Collaboration for Academic Primary Care (APEx) Blog

Collaboration for Academic Primary Care (APEx) Blog

Blood Pressure Measurement paper highly commended in RCGP Research Paper of the Year awards

Posted by ma403

20 October 2023

Chris Clark

Clinical Senior Lecturer

19th October 2023

We usually measure blood pressure by compressing the upper arm then gradually releasing that compression, taking note of the pressure at which blood can flow again. This method is largely unchanged since first demonstrated in 1896. Devices have evolved, methods for detecting blood flow have changed, and portable devices have allowed measurements at home or when active, but the principles remain the same.

One might assume, therefore, that we know enough about how to measure blood pressure. Various international guidelines tell us precisely how to do this; they are regularly updated to take account of new evidence. However, not all guidance is based on evidence; it is estimated that up to half of all primary care recommendations are, in fact, based on expert opinion alone.

This can include quite fundamental elements of guidelines. It was recognised that blood pressure may not be the same in both arms in the 1900s, and since the 1930s all international guidelines have advised that the higher reading from the left or right arms should be used for diagnosis and treatment of high blood pressure. This remained an expert consensus recommendation until this year. A lack of evidence might not matter if guidance is being followed, however, we previously found that up to 25% of general practitioners, when asked, did not routinely adopt the higher arm reading for routine care.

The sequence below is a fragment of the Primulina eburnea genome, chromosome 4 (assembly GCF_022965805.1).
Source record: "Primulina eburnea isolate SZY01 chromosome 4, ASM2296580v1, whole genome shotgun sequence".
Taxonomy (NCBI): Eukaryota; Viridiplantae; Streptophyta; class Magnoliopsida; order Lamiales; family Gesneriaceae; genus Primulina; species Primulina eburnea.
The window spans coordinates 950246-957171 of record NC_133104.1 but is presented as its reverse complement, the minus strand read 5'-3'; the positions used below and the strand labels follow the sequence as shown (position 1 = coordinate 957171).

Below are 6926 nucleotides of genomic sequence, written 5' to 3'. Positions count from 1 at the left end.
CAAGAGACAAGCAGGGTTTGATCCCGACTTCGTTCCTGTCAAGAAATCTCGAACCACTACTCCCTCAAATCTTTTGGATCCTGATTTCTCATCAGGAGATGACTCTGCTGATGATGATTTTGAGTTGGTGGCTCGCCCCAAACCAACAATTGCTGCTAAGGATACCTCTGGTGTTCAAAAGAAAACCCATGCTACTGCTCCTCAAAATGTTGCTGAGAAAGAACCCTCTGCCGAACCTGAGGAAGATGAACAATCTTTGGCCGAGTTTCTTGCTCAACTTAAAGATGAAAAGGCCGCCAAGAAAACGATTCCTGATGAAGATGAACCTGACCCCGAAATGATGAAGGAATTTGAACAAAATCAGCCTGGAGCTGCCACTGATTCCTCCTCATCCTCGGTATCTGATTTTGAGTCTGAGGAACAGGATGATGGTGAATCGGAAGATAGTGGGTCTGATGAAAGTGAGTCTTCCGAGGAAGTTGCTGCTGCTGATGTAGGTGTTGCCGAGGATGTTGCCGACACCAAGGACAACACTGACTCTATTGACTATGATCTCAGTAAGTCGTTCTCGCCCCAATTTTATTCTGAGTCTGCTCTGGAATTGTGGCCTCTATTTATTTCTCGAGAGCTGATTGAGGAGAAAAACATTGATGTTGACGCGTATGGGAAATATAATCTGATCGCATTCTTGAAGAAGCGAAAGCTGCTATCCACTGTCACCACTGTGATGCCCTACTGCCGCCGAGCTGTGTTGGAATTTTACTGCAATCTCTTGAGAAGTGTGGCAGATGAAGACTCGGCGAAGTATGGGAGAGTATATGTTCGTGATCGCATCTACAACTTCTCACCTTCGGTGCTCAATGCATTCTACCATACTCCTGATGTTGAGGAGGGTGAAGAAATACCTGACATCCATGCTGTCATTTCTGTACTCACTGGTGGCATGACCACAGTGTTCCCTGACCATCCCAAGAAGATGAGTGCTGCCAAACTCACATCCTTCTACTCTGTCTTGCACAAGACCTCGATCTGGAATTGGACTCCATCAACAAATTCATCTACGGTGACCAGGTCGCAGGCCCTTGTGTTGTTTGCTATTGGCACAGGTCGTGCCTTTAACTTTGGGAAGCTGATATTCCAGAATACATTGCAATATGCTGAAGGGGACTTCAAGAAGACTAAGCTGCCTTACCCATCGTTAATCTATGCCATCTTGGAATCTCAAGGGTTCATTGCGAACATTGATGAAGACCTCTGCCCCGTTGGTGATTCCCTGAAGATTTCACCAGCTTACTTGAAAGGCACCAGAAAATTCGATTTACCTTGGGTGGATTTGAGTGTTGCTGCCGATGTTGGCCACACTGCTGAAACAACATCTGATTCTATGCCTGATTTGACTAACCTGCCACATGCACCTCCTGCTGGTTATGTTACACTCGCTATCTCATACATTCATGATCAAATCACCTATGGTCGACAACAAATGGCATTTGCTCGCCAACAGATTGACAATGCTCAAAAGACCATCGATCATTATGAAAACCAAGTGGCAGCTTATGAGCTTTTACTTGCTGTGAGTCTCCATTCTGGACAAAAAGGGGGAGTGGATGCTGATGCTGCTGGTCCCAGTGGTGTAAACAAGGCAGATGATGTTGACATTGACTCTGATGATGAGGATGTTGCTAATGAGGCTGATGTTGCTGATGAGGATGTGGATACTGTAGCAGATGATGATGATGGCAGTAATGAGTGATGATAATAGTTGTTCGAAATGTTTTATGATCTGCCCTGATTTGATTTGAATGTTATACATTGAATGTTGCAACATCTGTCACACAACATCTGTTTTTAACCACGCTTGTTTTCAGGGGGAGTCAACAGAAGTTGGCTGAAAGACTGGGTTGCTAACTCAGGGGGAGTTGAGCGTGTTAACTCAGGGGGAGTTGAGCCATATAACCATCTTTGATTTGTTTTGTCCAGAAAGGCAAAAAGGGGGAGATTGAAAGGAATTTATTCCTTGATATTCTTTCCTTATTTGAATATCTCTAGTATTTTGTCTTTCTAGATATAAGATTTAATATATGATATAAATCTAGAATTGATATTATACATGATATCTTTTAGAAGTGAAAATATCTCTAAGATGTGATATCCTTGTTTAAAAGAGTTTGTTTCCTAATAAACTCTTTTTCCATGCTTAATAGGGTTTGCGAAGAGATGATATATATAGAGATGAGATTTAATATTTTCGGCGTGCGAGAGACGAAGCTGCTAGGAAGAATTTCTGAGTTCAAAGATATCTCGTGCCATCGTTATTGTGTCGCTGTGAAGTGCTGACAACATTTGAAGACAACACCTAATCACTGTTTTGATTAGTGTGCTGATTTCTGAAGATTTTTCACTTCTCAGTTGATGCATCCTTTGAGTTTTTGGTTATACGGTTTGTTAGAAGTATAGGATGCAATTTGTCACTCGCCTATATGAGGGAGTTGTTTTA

We set out to research which arm should be used for blood pressure measurement, using blood pressure measurements from both arms and survival data pooled from over 50,000 people in our INTERPRESS-IPD Collaboration. We conducted individual participant data meta-analyses, finding that using the higher arm blood pressure, compared to the lower arm, reclassified 12% of participants from below to above recognised hypertension thresholds. Further analyses showed that the higher rather than lower arm blood pressure more accurately predicted mortality and cardiovascular events over ten years, with improved classification of participants’ cardiovascular risks, thus ensuring that people can be offered the most appropriate choices for treatment high blood pressure and cardiovascular risk.

Our paper was published in Hypertension in 2022. Already downloaded over 10,000 times, it was cited in this year’s 2023 update to the European Society for Hypertension guidelines, filling that gap in the evidence as we hoped. The paper has now been highly commended in the Royal College of General Practitioners 2022 Research Paper of the Year awards – announced 19th October 2023. This is a welcome acknowledgment of the efforts made by a large research team and will spur us on to the next paper.

Read the paper at: Higher Arm Versus Lower Arm Systolic Blood Pressure and Cardiovascular Outcomes: a Meta-Analysis of Individual Participant Data From the INTERPRESS-IPD Collaboration | Hypertension (

Read more about our INTERPRESS-IPD Collaboration at: Interpress-IPD | Health and Community Sciences | University of Exeter


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